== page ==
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31 Days of Howl-oween: Day 03 – Bride of Boogedy

31 Days of Howl-oween

A Review of Films Filled with Frights

Day 3

Film #03

~ Bride of Boogedy ~

Director:  Oz Scott
Year:  1987
Cast:  Richard Masur, Mimi Kennedy, Tammy Lauren, David Faustino, Joshua Rudoy, Eugene Levy
Language:  English
Country:  United States
Specs:  100 mins. / Color / OAR 1.33:1 / MPAA Rating: G

With the annual Lucy Fair approaching, Carlton Davis (Masur), owner of the recently opened Gag Gifts store in town, is named the honorary mayor of the fair, to the resentfulness of the former honorary mayor, Tom Lynch (Levy).  Lynch sets out to get revenge on Carlton, for what he sees as an unfair appointment.  Meanwhile, Carlton’s wife Eloise (Kennedy), is the subject of fascination by the recently resurrected Mr. Boogedy.  Boogedy decides the only way to get Eloise for his bride is to possess Carlton, and it’s up to the children to save the family, avoid Lynch’s schemes, and destroy Boogedy once and for all.

Twice as long, half as fun.  This sequel to the superior “Mr. Boogedy” is guilty of having nothing resembling “funny” in its entire 100 minutes.  It becomes apparent only minutes into the film when the children are introduced again, this time having all but Faustino replaced by different actors.  In doing so, gone entirely is the chemistry between the siblings that existed in the first film.  The characters simply seem to be “acting” through the picture, including the father.  This time around, gone is the zany goofball dad who had a great “hero” relationship with his boys.

This time around, the sets are bigger, the locations are plenty, and the special effects are more grandiose.  Sadly, the script is twice as long as the first picture, but without more “meat”.  The story simply drags, and is downright boring in spots.  A simple rewrite to add more action and comedy (after all, he is “the king” of gags, and owns a gag store this time around), even if it was goofball humor, would have been welcome.

The title “Bride of Mr. Boogedy” seems to be a misnomer as well (sans the very tacked on feeling scene near the end that appears it is supposed to pay homage to “Bride of Frankenstein”).

Sadly, the most interesting character of the first film is gone this time around.  The character played by John Astin, perhaps intentionally, is nowhere to be found.  Instead, we get an underutilized Eugene Levy.

Boogedy Boogedy Boo-who…

My Rating** / D

 
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Posted by on October 3, 2010 in Movies

 

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31 Days of Howl-oween: Day 02

31 Days of Howl-oween

A Review of Films Filled with Frights

Day 02

Film #02

~ Mr. Boogedy ~

Director:  Oz Scott
Year:  1986
Cast:  Richard Masur, Mimi Kennedy, David Faustino, Kristy Swanson, John Astin, Benjamin Gregory
Language:  English
Country:  United States
Specs:  44 mins. / Color / OAR 1.33:1 / MPAA Rating: G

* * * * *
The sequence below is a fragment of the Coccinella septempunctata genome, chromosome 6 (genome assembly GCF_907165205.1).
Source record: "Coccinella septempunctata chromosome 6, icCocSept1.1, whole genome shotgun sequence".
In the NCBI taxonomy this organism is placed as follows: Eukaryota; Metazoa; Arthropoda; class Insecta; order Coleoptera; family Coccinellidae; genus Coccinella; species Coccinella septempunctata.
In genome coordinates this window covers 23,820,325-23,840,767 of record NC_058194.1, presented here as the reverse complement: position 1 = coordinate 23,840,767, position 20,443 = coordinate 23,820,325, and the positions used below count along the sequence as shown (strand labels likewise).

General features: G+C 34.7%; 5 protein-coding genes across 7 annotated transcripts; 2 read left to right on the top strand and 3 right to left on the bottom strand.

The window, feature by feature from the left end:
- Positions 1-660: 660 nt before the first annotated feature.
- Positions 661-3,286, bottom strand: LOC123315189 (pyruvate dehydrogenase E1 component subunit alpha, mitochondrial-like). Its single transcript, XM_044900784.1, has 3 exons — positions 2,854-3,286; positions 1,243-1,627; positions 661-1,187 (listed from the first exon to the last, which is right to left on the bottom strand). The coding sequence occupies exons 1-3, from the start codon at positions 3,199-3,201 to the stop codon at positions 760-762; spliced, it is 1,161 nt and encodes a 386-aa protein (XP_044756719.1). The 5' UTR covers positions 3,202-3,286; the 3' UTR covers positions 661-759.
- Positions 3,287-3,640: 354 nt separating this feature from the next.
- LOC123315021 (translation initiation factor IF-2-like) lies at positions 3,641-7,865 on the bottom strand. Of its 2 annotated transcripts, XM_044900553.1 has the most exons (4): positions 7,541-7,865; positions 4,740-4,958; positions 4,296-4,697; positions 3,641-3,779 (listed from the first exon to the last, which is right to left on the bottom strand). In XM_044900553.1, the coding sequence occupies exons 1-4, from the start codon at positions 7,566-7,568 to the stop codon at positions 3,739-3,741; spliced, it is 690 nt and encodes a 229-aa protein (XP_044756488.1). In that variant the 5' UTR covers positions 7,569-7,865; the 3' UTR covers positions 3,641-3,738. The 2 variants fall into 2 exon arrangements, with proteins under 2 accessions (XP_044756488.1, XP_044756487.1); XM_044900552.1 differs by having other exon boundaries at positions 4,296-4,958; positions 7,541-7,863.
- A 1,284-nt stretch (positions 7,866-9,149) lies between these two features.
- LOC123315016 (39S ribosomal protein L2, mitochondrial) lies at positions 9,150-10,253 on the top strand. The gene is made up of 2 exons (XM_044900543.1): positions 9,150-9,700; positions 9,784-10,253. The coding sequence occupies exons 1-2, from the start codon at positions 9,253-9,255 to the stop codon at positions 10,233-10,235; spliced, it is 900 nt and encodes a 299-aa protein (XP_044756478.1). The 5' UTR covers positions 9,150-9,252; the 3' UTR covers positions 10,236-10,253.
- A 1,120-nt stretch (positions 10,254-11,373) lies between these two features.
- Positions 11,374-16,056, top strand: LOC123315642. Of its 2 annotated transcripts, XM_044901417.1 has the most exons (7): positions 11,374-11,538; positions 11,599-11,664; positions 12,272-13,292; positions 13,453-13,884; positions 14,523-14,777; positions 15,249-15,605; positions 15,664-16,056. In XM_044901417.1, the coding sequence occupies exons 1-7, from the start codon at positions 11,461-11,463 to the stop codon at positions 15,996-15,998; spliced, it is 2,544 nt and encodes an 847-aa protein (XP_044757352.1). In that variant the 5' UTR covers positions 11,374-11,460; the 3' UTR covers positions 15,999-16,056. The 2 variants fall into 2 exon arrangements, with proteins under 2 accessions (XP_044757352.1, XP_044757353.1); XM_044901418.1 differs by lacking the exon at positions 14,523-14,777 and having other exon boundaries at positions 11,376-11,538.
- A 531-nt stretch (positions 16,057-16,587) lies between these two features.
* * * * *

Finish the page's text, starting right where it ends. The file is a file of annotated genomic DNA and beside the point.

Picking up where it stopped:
Carlton and Eloise Davis (Masur and Kennedy), a gag gifts salesman, purchase a new home in a small New England town.  Upon arrival, they, along with their three children (Faustino, Swanson, Gregory), learn that the house has a history of being haunted by Mr. Boogedy, the ghost of a colonial settler.  While Carlton and Eloise focus on testing their recent gags, the children encounter the haunting of Boogedy, and try to warn their parents they must move.  However, the parents refuse to believe, and it may cost them their very lives, unless the children can convince them in time.

“Boogedy Boogedy Boo!”  I remember the first time that I saw this film.  It was a cool spring night in April 1987, and my family was gathered around the 27” Zenith television to watch the latest episode of “The Disney Sunday Movie”, hosted by Michael Eisner.  When the opening titles of the film began that night, my brother and I were transfixed to the “big” screen in our living room.

By the time the credits rolled, my brother had declared Mr. Boogedy his favorite film of all time.  Thankfully, we had recorded the show that night on our top loading VHS recorder, because we made a ritual of watching Mr. Boogedy, complete with the Jiffy Pop popcorn sold at the nearest A&P Grocery.

Fast forward to 2010, and yet again I revisit this film from my childhood.  The film is a silly film, with a very basic plot that doesn’t meander at all (it doesn’t have time.  It’s actually a very short film!).  The acting, surprisingly, is quite enjoyable to watch.  Particularly the very believable relationship amongst the two younger brothers with their father, and they with their sister.

The film certainly is a b-level camp fest.  Not much in the way of special effects, zero violence or true scare factors, and loads of hammy gags.  However, it is a fun romp, particularly the very talented John Astin in his cameo.  Makes me miss the family Shop-Vac, to be sure.

My Rating**** / B-

Stay tuned…

 
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Posted by on October 2, 2010 in Movies

 

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